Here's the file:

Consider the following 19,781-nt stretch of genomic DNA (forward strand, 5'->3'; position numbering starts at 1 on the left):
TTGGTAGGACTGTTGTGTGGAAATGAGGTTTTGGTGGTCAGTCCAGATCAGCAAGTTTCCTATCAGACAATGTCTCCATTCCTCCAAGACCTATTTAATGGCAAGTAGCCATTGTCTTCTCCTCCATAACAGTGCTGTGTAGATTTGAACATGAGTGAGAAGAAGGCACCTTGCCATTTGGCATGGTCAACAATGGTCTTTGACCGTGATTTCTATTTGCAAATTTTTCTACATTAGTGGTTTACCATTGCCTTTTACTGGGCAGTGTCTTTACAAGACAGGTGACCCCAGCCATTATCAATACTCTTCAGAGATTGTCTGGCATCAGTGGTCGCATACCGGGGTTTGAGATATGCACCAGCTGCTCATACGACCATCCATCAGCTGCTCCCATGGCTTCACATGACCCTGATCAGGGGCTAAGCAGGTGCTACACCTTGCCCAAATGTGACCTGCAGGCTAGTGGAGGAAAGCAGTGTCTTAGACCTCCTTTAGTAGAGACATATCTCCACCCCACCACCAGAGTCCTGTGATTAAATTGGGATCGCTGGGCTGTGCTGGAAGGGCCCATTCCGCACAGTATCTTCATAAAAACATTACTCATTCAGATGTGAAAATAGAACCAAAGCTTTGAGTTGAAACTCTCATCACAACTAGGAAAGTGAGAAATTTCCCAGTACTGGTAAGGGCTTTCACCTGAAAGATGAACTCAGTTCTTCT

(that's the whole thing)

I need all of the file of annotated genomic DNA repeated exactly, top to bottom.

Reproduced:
Consider the following 19,781-nt stretch of genomic DNA (forward strand, 5'->3'; position numbering starts at 1 on the left):
TTGGTAGGACTGTTGTGTGGAAATGAGGTTTTGGTGGTCAGTCCAGATCAGCAAGTTTCCTATCAGACAATGTCTCCATTCCTCCAAGACCTATTTAATGGCAAGTAGCCATTGTCTTCTCCTCCATAACAGTGCTGTGTAGATTTGAACATGAGTGAGAAGAAGGCACCTTGCCATTTGGCATGGTCAACAATGGTCTTTGACCGTGATTTCTATTTGCAAATTTTTCTACATTAGTGGTTTACCATTGCCTTTTACTGGGCAGTGTCTTTACAAGACAGGTGACCCCAGCCATTATCAATACTCTTCAGAGATTGTCTGGCATCAGTGGTCGCATACCGGGGTTTGAGATATGCACCAGCTGCTCATACGACCATCCATCAGCTGCTCCCATGGCTTCACATGACCCTGATCAGGGGCTAAGCAGGTGCTACACCTTGCCCAAATGTGACCTGCAGGCTAGTGGAGGAAAGCAGTGTCTTAGACCTCCTTTAGTAGAGACATATCTCCACCCCACCACCAGAGTCCTGTGATTAAATTGGGATCGCTGGGCTGTGCTGGAAGGGCCCATTCCGCACAGTATCTTCATAAAAACATTACTCATTCAGATGTGAAAATAGAACCAAAGCTTTGAGTTGAAACTCTCATCACAACTAGGAAAGTGAGAAATTTCCCAGTACTGGTAAGGGCTTTCACCTGAAAGATGAACTCAGTTCTTCT